Barry B. Benson, a bee just graduated from college, is disillusioned at his lone career choice: making honey. On a special trip outside the hive, Barry's life is saved by Vanessa, a florist in New York City. As their relationship blossoms, he discovers humans actually eat honey, and subsequently decides to sue them.
Simon J. Smith
A scheming raccoon fools a mismatched family of forest creatures into helping him repay a debt of food, by invading the new suburban sprawl that popped up while they were hibernating...and learns a lesson about family himself.
Boog, a domesticated 900lb. Grizzly bear finds himself stranded in the woods 3 days before Open Season. Forced to rely on Elliot, a fast-talking mule deer, the two form an unlikely friendship and must quickly rally other forest animals if they are to form a rag-tag army against the hunters.
Spoiled by their upbringing with no idea what wild life is really like, four animals from New York Central Zoo escape, unwittingly assisted by four absconding penguins, and find themselves in Madagascar, among a bunch of merry lemurs
Having been hopelessly repressed and facing eventual certain death at the chicken farm where they are held, Rocky the rooster and Ginger the chicken decide to rebel against the evil Mr. and Ms. Tweedy, the farm's owners. Rocky and Ginger lead their fellow chickens in a great escape from the murderous farmers and their farm of doom. Written by
Cory Booth <WHMacy@yahoo.com>
In the scene where Rocky is tuning in the radio, one of the short bursts of music heard is from the opening theme to The Archers, a long-running British drama series on BBC Radio 4 (An everyday story of country folk). The Archers began in 1950, and is still broadcast regularly to this day (2006). See more »
The "Egg Production Table" in Mrs. Tweedy's hand changes twice. See more »
What is it?
It's a pie machine, you idiot. Chickens go in, pies come out.
Ooh. What kind of pies?
Chicken pies, you great lummox! Imagine. In less than a fortnight, every grocers' in the county will be stocked with box upon box of Mrs. Tweedy's Homemade Chicken Pies.
Woman's touch. Makes the public feel more comfortable.
See more »
Near the very end of the credits the conversation about which comes first, the chicken or the egg??, comes up again. The two rodents want to take an egg or a chicken and make a chicken farm to make their own eggs. However, they cannot deside if they need a chicken or an egg. Finally, Rocky the Rooster pipes in and says to "please pipe down". See more »
Animation at its best, with outstanding characters and a clever story. ***1/2 (out of four)
CHICKEN RUN / (2000) ***1/2 (out of four)
"Chicken Run," DreamWorks Picture's newest animation festival, is an old-fashioned fairy tale with more heart and truth than most movies can even imagine about containing. The film's animated style contains state-of-the-art clay-animation techniques, which make it worth the trip to the multiplex just for feasting your eyes on such brilliant special effects. Directors Peter Lord and Nick Park, with co-writer Karey Kirkpatrick, give the characters depth, reason, and dimension-even if the main star is a feathered farm animal that converges with his companions about political matters.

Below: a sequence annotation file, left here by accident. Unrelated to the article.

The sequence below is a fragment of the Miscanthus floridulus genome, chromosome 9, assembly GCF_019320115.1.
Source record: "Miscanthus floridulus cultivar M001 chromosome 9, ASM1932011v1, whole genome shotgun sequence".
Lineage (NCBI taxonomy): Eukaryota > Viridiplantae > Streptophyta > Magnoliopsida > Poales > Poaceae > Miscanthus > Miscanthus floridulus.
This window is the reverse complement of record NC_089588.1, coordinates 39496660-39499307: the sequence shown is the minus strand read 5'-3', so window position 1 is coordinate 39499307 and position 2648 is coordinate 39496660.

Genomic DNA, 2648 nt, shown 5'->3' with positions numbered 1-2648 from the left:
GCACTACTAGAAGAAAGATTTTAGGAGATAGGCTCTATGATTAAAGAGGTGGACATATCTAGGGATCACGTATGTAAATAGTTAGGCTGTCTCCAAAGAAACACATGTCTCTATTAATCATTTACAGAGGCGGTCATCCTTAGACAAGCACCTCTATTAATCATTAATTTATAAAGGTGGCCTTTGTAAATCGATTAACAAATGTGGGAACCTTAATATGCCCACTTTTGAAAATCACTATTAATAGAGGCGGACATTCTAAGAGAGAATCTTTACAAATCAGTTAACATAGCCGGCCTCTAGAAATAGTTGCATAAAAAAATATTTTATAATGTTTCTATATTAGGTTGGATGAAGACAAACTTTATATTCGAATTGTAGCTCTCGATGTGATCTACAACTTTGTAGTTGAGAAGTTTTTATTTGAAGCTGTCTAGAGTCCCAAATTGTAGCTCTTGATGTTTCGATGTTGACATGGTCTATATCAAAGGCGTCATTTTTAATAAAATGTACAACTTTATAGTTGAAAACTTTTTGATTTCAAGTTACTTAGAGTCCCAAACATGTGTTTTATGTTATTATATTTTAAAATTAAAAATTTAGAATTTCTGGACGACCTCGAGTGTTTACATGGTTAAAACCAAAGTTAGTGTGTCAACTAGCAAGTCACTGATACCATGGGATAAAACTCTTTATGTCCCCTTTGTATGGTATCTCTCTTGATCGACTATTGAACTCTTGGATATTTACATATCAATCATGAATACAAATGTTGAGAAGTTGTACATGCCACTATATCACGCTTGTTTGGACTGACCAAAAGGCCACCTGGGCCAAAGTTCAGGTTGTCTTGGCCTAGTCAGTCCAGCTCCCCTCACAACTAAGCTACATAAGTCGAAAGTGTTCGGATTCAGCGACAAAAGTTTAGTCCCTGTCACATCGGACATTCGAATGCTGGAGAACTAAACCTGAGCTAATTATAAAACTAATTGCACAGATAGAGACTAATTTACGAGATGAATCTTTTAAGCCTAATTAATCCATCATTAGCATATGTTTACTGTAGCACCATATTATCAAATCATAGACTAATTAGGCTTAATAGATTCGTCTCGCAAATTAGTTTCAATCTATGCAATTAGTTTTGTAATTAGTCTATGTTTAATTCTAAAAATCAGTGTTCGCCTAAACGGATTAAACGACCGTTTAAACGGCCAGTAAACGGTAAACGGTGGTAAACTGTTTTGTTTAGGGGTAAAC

"Chicken Run" details the miserable lives of a clan of chickens being withheld within a sinister dairy farm in 1950's England. Ginger (voiced by Miranda Richardson) is the central character, who, along with her acquaintances, deeply lust for the sweet smell of freedom that lies beyond the constricting boundaries of their pens. The unhappy farm owners, the smart and devious Mrs. Tweedy and the dumb and precarious Mr. Tweedy, brutally dispose of chickens who fail to produce the amount of eggs they require.
When a overzealous circus Rooster named Rocky (voiced by Mel Gibson) stumbles onto the farm one evening, the other chickens blackmail him into teaching them how to escape. This is also when the Tweetys lurch up a devilish new plan to strike it rich by purchasing a machine that will turn innocent chickens into merchandising pot pies.
The film's plot is steady, solid, and knowing; it portrays a series of events that gradually build tension eventually inducing an exciting climax that is both conclusive and satisfying. "Chicken Run" is a precise piece of filmmaking, an inoffensive family adventure that will entertain audiences of all ages.
Regardless of how well crafted it is or how artful the material, the movie is about chickens escaping out of their pen in order to find genuine independence. No, the stakes are not nearly high enough, and with a plot like this, it is only natural for some audiences to expect a shallow, cheap cartoon publicity stunt. However, the filmmakers make this movie feel original, fresh, suspenseful, and involving, regardless if the main characters are chickens with patriotic instincts.
17 of 21 people found this review helpful.
Was this review helpful to you?